When A Computer Glitch Mucks Up Bond Ratings
from the what-do-you-do dept
Interesting story in the financial world, as the Financial Times reported that Moody’s, the big name in the bond rating business, may have incorrectly rated certain bonds as Aaa, its highest rating — given only to a class of bonds that will almost never default. Apparently, the incorrect ratings were due to a computer glitch (always a convenient scapegoat). However, more troublesome is the Financial Times’ claim that it has seen documents suggesting that Moody’s execs were aware of the error last year and didn’t do much to change the incorrect ratings. This is troublesome, as it would be a big hit to Moody’s reputation — which is its biggest asset. Of course, when you rely on a single source (or a single algorithm) to rate bonds, this sort of thing is bound to happen eventually — and extracting yourself from the resulting mess is always going to be tricky. It makes you wonder if there aren’t better ways to rate bonds, that don’t have a single point of failure.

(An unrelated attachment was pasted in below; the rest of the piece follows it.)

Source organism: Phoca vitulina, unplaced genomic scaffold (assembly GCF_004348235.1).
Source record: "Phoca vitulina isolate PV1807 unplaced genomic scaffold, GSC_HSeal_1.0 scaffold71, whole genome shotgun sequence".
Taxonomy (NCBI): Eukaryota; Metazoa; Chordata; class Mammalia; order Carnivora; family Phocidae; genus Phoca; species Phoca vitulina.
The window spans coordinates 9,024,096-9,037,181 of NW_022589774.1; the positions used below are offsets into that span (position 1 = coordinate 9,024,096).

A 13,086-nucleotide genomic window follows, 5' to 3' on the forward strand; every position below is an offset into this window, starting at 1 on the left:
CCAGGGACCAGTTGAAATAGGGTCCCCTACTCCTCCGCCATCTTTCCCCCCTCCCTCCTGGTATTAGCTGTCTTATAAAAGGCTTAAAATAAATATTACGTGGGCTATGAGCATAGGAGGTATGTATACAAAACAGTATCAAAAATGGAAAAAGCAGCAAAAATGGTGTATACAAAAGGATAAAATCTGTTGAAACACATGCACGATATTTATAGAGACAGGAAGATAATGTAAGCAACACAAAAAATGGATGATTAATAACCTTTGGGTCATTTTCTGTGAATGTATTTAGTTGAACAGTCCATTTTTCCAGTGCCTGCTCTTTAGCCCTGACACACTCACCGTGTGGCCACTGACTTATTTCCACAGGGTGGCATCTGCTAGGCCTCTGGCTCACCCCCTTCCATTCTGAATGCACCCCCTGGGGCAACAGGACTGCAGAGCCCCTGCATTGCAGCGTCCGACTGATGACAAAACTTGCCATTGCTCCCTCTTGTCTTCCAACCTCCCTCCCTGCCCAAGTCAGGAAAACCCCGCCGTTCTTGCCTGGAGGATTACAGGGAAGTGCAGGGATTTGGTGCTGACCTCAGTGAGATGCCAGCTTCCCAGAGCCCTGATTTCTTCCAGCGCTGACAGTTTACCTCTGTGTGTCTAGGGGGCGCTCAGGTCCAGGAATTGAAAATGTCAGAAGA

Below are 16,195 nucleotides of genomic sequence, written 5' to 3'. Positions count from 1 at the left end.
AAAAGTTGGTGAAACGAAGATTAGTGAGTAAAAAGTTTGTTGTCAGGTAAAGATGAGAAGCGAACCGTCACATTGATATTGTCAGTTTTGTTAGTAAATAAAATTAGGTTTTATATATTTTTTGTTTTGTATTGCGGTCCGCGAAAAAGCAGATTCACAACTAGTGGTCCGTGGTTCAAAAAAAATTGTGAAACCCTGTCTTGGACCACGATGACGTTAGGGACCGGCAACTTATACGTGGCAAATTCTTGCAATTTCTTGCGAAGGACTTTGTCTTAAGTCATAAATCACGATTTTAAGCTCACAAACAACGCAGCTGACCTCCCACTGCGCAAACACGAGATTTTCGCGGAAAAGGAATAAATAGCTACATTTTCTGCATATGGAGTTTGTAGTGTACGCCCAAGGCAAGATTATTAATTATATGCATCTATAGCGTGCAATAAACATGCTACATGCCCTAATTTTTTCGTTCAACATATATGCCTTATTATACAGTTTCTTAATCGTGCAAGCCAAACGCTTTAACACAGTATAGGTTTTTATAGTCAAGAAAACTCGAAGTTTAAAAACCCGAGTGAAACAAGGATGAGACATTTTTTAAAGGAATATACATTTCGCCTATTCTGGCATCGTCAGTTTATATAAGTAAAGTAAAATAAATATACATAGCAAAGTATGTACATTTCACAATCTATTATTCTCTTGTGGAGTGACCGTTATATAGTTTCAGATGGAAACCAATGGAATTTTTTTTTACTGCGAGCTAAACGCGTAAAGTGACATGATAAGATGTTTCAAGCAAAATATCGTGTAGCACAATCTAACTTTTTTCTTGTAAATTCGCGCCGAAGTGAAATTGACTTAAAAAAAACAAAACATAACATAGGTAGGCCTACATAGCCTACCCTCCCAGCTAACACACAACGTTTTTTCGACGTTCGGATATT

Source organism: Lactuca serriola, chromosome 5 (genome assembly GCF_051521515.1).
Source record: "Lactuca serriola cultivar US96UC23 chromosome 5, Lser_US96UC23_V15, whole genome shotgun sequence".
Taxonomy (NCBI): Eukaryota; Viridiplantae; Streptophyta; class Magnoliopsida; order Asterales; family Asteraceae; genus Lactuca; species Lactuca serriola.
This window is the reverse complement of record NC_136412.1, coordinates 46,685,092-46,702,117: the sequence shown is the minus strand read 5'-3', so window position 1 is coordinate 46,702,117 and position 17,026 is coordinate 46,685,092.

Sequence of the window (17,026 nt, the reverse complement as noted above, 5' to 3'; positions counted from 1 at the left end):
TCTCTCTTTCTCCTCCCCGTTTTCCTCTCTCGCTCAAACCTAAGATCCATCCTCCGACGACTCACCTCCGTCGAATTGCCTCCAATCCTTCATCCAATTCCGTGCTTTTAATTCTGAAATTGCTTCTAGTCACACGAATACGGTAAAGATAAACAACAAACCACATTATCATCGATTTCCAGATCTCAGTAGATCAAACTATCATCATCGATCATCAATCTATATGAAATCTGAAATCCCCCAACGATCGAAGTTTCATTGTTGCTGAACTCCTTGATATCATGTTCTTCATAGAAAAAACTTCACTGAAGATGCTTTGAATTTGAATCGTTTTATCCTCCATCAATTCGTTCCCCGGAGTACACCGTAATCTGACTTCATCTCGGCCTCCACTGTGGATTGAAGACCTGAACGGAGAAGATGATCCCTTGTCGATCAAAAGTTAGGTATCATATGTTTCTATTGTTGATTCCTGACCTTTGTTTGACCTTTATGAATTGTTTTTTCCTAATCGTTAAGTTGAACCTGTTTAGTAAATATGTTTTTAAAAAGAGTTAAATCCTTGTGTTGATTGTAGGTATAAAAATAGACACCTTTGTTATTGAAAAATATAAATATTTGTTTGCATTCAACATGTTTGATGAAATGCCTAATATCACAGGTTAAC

Filed Under: bond ratings, computer glitch
Comments on “When A Computer Glitch Mucks Up Bond Ratings”
Well, I would still give the company a AAAA+^2 rating…wait, lemme check something…uh, well, I’ll have to get back to you on that.
Why can’t I ever get “Computer Glitch” that is benifical for my bank account balance? http://www.custompcmax.com
Because companies actually care enough to fix those bugs quickly.
S&P also give those bonds AAA ratings, and they have no bugs
Now this is some fantastic spin. There was no “glitch”. There was no “bug”. The computers were not at fault. The problem was an incredibly bad, arguably incompetent, algorithm design which made some very bad assumptions about the relevance of the data it was using.
Conflicts of interest
“The problem was an incredibly bad, arguably incompetent, algorithm design which made some very bad assumptions about the relevance of the data it was using.”
The fact that other ratings agencies came up with similar bogus ratings casts serious doubt on the “computer error” spin. “Computer error” is the business equivalent of “The cat ate my homework”.
It seems more likely that the problem arose because the ratings agencies were paid large sums of money to come up with the “right” ratings.
bonds and Aaa rate
We Americans are being runed by criminal actions and our government allows it… IRS, FED, and other private agencies have taken over America. I’m ashamed to be American and so powerless to change things. Y’know with all the rubbish going on it saddens my heart.
Have a look at http://www.bank-ratings.net I think that could help you as well.